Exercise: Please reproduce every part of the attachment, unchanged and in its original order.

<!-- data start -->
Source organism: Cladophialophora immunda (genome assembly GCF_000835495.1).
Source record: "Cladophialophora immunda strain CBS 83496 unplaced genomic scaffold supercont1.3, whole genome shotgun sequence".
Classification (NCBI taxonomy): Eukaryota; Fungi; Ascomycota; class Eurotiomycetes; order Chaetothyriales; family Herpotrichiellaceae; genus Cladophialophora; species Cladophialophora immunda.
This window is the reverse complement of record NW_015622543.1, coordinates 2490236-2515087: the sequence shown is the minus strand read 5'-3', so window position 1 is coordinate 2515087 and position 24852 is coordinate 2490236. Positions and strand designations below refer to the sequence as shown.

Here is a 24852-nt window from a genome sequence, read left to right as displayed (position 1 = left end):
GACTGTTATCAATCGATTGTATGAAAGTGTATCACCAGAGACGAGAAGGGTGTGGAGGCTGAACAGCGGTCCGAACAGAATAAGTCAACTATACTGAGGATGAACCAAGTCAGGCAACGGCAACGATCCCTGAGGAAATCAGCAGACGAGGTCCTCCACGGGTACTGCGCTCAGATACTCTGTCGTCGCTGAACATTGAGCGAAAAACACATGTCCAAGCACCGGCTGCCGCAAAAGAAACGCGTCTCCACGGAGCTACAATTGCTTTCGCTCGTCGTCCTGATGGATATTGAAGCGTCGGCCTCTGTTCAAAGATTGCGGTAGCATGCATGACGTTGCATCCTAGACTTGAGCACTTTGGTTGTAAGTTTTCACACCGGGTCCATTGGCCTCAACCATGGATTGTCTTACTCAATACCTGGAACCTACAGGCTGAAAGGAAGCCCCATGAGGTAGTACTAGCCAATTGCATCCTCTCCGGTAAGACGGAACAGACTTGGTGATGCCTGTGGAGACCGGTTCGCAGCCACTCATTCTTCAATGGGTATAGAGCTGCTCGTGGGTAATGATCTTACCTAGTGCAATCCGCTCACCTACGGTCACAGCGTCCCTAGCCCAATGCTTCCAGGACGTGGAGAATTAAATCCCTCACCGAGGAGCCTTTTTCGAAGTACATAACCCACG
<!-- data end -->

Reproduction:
Source organism: Cladophialophora immunda (genome assembly GCF_000835495.1).
Source record: "Cladophialophora immunda strain CBS 83496 unplaced genomic scaffold supercont1.3, whole genome shotgun sequence".
Classification (NCBI taxonomy): Eukaryota; Fungi; Ascomycota; class Eurotiomycetes; order Chaetothyriales; family Herpotrichiellaceae; genus Cladophialophora; species Cladophialophora immunda.
This window is the reverse complement of record NW_015622543.1, coordinates 2490236-2515087: the sequence shown is the minus strand read 5'-3', so window position 1 is coordinate 2515087 and position 24852 is coordinate 2490236. Positions and strand designations below refer to the sequence as shown.

Here is a 24852-nt window from a genome sequence, read left to right as displayed (position 1 = left end):
GACTGTTATCAATCGATTGTATGAAAGTGTATCACCAGAGACGAGAAGGGTGTGGAGGCTGAACAGCGGTCCGAACAGAATAAGTCAACTATACTGAGGATGAACCAAGTCAGGCAACGGCAACGATCCCTGAGGAAATCAGCAGACGAGGTCCTCCACGGGTACTGCGCTCAGATACTCTGTCGTCGCTGAACATTGAGCGAAAAACACATGTCCAAGCACCGGCTGCCGCAAAAGAAACGCGTCTCCACGGAGCTACAATTGCTTTCGCTCGTCGTCCTGATGGATATTGAAGCGTCGGCCTCTGTTCAAAGATTGCGGTAGCATGCATGACGTTGCATCCTAGACTTGAGCACTTTGGTTGTAAGTTTTCACACCGGGTCCATTGGCCTCAACCATGGATTGTCTTACTCAATACCTGGAACCTACAGGCTGAAAGGAAGCCCCATGAGGTAGTACTAGCCAATTGCATCCTCTCCGGTAAGACGGAACAGACTTGGTGATGCCTGTGGAGACCGGTTCGCAGCCACTCATTCTTCAATGGGTATAGAGCTGCTCGTGGGTAATGATCTTACCTAGTGCAATCCGCTCACCTACGGTCACAGCGTCCCTAGCCCAATGCTTCCAGGACGTGGAGAATTAAATCCCTCACCGAGGAGCCTTTTTCGAAGTACATAACCCACG